Baseball movies have improved. No longer do they depend on fantasy for effect, like a long-dead ballplayer appearing in the cornfield, or a worn-out player with a magic bat. Happily, now they deal with reality. They feature the type of serious fans I wrote about in Chasing Baseball (McFarland 2010) or the type of women I included in my forthcoming eBook, Who Ever Heard of a Girls' Baseball Club? Hurrah for that!
In the Drew Barrymore film, "Baseball Fever," the heroine deals with her attraction to a guy who has for two decades been so obsessed with the Boston Red Sox that he acts really crazy at special events like Opening Day. She eventually has to decide on how much craziness she can put up with for his sake. Luckily, he finally begins to recognize that maybe his fixation has gone overboard.
In a Clint Eastwood vehicle called "Trouble With The Curve," the daughter of a scout at the end of his career is shown to be more knowledgeable about baseball than most of the men in her life, and she finds a place for herself in baseball, a place where she can make a difference in the building of a successful major-league team.
These plots are believable because, first, today many fans are obsessive fans. They want to go to spring training games in Florida or Arizona, or to visit ballparks all over the country; they can't miss any important games in which their heroes are participating; they follow the team of their choice and speak of it as their own: "we won," "we lost," "we will be playing the Yankees," "we don't have a chance against them." Moreover, their personal lives are full of reminders of their obsession: bobbleheads, uniform jackets, and baseball towels fill their homes, and fantasy league pursuits fill their spare moments.
None of this is necessarily bad, as long as those dedicated to "their" teams realize what they are doing and have a life outside their obsession. They need to keep in mind that besides having a good time, they are doing what a big corporation desires: guaranteeing that corporation a good income for years to come.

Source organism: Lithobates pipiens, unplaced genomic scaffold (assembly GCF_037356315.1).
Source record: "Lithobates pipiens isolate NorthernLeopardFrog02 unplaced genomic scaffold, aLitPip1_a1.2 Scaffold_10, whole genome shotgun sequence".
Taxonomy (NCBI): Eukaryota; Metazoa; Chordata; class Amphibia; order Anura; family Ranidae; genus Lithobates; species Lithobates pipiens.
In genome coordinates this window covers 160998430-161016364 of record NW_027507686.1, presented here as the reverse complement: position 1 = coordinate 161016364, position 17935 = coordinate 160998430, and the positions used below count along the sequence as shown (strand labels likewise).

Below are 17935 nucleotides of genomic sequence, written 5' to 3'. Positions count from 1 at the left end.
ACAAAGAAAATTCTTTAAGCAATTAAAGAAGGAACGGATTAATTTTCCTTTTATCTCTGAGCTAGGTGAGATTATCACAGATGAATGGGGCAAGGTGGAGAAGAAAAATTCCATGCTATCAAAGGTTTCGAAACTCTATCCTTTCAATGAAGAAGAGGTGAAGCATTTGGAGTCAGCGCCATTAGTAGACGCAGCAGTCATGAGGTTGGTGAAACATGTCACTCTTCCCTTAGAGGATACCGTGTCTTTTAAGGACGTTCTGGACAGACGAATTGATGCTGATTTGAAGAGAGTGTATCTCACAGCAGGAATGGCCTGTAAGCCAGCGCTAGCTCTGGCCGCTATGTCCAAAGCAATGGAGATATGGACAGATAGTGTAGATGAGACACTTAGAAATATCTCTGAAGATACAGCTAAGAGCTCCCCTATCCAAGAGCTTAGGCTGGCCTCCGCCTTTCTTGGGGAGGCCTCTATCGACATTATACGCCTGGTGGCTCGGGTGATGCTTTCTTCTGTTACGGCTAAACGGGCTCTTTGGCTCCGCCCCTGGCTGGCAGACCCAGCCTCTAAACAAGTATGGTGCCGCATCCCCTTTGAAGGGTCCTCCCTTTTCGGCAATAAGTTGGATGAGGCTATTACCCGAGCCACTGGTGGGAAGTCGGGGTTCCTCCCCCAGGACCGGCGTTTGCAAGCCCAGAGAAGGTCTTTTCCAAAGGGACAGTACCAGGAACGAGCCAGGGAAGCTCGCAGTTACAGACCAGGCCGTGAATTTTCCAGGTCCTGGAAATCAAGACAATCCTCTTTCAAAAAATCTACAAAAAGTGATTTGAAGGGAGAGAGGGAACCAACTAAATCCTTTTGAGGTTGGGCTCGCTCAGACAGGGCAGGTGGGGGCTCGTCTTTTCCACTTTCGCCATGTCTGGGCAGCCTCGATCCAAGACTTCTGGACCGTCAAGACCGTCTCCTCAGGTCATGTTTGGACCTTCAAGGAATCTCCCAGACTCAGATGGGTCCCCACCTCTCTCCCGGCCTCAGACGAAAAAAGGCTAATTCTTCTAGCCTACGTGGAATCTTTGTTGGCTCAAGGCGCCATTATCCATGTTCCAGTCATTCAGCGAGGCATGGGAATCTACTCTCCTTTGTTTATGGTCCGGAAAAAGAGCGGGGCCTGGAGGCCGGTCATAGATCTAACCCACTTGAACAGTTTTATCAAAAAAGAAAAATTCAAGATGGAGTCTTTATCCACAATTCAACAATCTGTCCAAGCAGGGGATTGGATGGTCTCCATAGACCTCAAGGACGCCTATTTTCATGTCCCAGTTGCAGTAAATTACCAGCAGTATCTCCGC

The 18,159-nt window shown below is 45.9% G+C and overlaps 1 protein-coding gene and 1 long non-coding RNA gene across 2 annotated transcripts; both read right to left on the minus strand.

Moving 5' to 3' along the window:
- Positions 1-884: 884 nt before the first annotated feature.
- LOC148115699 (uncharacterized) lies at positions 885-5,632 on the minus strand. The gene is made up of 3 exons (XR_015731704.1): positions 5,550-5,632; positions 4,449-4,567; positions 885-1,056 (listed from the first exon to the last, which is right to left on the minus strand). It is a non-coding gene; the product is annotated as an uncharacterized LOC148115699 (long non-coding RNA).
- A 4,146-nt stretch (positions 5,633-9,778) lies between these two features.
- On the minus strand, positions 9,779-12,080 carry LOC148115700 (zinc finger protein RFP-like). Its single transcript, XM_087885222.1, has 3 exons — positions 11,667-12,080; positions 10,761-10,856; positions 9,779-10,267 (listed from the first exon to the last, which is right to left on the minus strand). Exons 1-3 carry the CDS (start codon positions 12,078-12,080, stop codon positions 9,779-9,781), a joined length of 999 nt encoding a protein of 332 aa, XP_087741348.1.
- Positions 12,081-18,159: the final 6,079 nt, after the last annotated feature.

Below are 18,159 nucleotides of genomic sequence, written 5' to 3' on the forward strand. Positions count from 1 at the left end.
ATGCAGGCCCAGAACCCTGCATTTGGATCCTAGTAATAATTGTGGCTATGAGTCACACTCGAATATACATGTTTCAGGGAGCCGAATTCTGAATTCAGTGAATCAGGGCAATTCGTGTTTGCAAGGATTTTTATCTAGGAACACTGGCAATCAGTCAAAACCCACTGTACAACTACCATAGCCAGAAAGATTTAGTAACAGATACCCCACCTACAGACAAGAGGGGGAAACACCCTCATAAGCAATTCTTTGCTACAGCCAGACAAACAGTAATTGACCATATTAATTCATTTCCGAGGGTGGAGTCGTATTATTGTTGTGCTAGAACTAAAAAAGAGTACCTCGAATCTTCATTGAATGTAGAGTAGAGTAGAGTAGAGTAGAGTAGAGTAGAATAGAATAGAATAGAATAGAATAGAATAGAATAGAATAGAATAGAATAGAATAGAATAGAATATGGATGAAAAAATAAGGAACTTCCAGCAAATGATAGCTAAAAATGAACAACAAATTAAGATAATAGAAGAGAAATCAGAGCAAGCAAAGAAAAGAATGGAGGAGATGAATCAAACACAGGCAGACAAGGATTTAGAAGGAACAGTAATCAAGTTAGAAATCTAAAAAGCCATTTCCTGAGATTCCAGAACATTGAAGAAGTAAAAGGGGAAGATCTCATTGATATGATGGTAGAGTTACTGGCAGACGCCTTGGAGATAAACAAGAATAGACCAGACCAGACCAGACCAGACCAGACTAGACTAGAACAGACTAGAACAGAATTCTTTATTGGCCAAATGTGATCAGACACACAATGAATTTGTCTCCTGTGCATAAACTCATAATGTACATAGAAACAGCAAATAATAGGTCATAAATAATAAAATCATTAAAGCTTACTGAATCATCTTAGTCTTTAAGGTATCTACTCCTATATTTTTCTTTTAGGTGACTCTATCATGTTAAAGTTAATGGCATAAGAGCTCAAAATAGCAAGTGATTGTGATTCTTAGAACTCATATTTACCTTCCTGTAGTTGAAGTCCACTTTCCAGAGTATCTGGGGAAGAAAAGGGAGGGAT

Second, plots also become believable when they deal with something new that is happening with women in our country: women are increasingly part of the major-league corporate structure, because men are beginning to understand that some women are not only well-informed about baseball, they have abilities that can be used by major- and minor-league clubs.
While I watched "Trouble With The Curve," I thought of Katie Haas. She's an example of a woman who has made a place for herself in baseball. Katie Haas has worked for 18 years with the Boston Red Sox. She was selected by the club to supervise the building and operating of the club's new spring training park in Fort Myers, Florida.
To handle this job, Katie moved with her family from Boston to Fort Myers, and she worked with the (male) contractors whose companies constructed the whole facility under her supervision. The stadium and practice fields were finished in time for the club's spring baseball training visit.
Although Katie had never worked in construction, she found that she could manage the job.
"I listened and learned," she explained. "I have brothers, and I was always a tomboy."
After spring training, Katie, who has a college degree in marketing, worked to find other events that she could hold in the stadium, so that it would continue to bring in money for the club. She also found a lot of ways to help the important charities in Fort Myers.
Katie has made herself part of the community in Fort Myers. Her husband, a scout for the Orioles, is away a lot, looking for players. Katie also has a daughter of preschool age. It wasn't easy to supervise the building of the ballpark and grounds while raising her little daughter, but many women in every kind of work face this problem today if they want to have both a career and a family.
So enough with the supernatural appearance in cornfields of long-dead players and with the unlikely success of a worn-out player with a magic bat. Reality is a lot more interesting.